demigog will obtain complete control
of our society.
The bulwark between this society
and dictatorial totalitarianism is not
the supression and denial of this idea
or that idea, but rather the exten-

annual faculty reception at the1
Rackham School. Prof. Leonard
Bloomfield told Linguistic Institute
members of the complicated but ex-
citing task of reconstructing hypo-
thetical original sounds of the parent
language.
Saturday, July 1: Summer Session
excursionists invaded Detroit and
left the city intact. First Institute
on Secondary School Journalism
closes meetings. Biological Station
at Douglas Lake held annual get-
acquainted party.
Second Week
Sunday, July 2: Was hot.
Monday, July 3: Roy Sizemore re-
ported engineers and geologists at
camp Davis had settled down to work.
Tuesday, July 4: Holiday. Rained
all afternoon.
Wednesday, July 5: "The Good
Hope" opened at the Lydia Mendel-
ssohn. Prof. George A. Kennedy told
of similarities in Chinese and English
word order. Prof. Howard V. Mc-
Clusky answered the question "Can
Adults Learn?" with an optimistic
yes. Summer Session excursionists
saw the Ford plant.
Thursday, July 6: Dr. MurrayB.
Emeneau spoke on Central Indian
languages. Dr. Jeanne Rosselet ad-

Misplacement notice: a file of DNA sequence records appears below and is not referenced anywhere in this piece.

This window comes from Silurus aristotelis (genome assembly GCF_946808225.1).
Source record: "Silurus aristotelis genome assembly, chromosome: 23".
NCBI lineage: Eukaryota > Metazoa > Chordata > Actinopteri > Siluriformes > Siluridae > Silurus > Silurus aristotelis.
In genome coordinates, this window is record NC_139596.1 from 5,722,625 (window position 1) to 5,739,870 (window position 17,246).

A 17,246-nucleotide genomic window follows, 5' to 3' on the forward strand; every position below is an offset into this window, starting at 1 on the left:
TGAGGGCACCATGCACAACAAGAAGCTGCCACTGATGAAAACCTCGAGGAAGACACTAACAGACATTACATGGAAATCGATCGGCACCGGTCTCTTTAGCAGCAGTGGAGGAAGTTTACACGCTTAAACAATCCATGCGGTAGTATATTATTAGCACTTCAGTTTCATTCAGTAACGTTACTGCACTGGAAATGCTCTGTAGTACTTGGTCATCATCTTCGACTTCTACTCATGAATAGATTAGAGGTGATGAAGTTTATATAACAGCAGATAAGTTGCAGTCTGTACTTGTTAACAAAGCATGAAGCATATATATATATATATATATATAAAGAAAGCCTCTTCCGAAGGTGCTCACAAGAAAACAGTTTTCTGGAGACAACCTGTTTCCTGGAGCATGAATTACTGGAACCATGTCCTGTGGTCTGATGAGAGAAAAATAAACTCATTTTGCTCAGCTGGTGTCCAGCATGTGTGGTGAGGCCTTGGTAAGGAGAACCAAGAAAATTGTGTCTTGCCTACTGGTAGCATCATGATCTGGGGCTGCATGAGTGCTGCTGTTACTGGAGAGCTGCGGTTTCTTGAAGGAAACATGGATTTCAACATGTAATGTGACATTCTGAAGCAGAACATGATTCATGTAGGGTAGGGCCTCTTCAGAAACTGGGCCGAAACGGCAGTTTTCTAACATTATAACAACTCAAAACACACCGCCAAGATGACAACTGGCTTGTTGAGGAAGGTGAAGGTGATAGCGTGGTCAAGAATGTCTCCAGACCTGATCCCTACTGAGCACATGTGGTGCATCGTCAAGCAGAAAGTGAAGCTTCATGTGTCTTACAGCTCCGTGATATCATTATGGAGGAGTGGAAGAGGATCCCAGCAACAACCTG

dressed the French Club.
Friday, July 7: Prof. Robert C.
Smith spoke on Brazilian architec-
ture. Middle of heat wave.
Saturday, July 8: Summer Session
excursionists go from one school to
another, journey to Cranbrook. Rain,
but no relief.
Third Week
Sunday, July 9: First Summer Ses-
sion vesper services held.E
Monday, July 10: Prof. Erwin Pan-

ofsky lauded Renaissance art-theor-
ists. Prof. G. E. Edgerton told of
the pharaohs' search for eternal life.
Don Treadwell took the first 100
points toward the all-campus swim-
ming championship.
Tuesday, July 11: Prof. Clark Hop-
kins described the excavating of Se-
leucia-on-the-Tigris. Dr. Arthur W.
Hummel told why science failed to
flourish in China.
Wednesday, July 12: Dig down deep,
mister -you're tagged; University
Fresh Air Camp tag day. "The Two
Gentlemen of Verona" opened at the
Lydia Mendelssohn. Dr. Hummel in-
dicated China as the birthplace of
modern printing. Professor Edger-
ton told of studying Egyptian vowel
sounds.
Thursday, July 13: Joseph K. Ya-
magiwa spoke on Japanese "postposi-
tions." Dr. Hummel predicted that
China would lead the Western world
in the field of ethics.
Friday, July 14: Niagara Falls ex-
cursion began. Prof. Leonard Bloom-
field revealed the complexities of the
Algonkian language, "amazing eyen
veteran linguists."
Saturday, July 15: Prof. Bruno
Meinecke explained how the Greeks
managed to attain a balance between
realism and idealism in their art.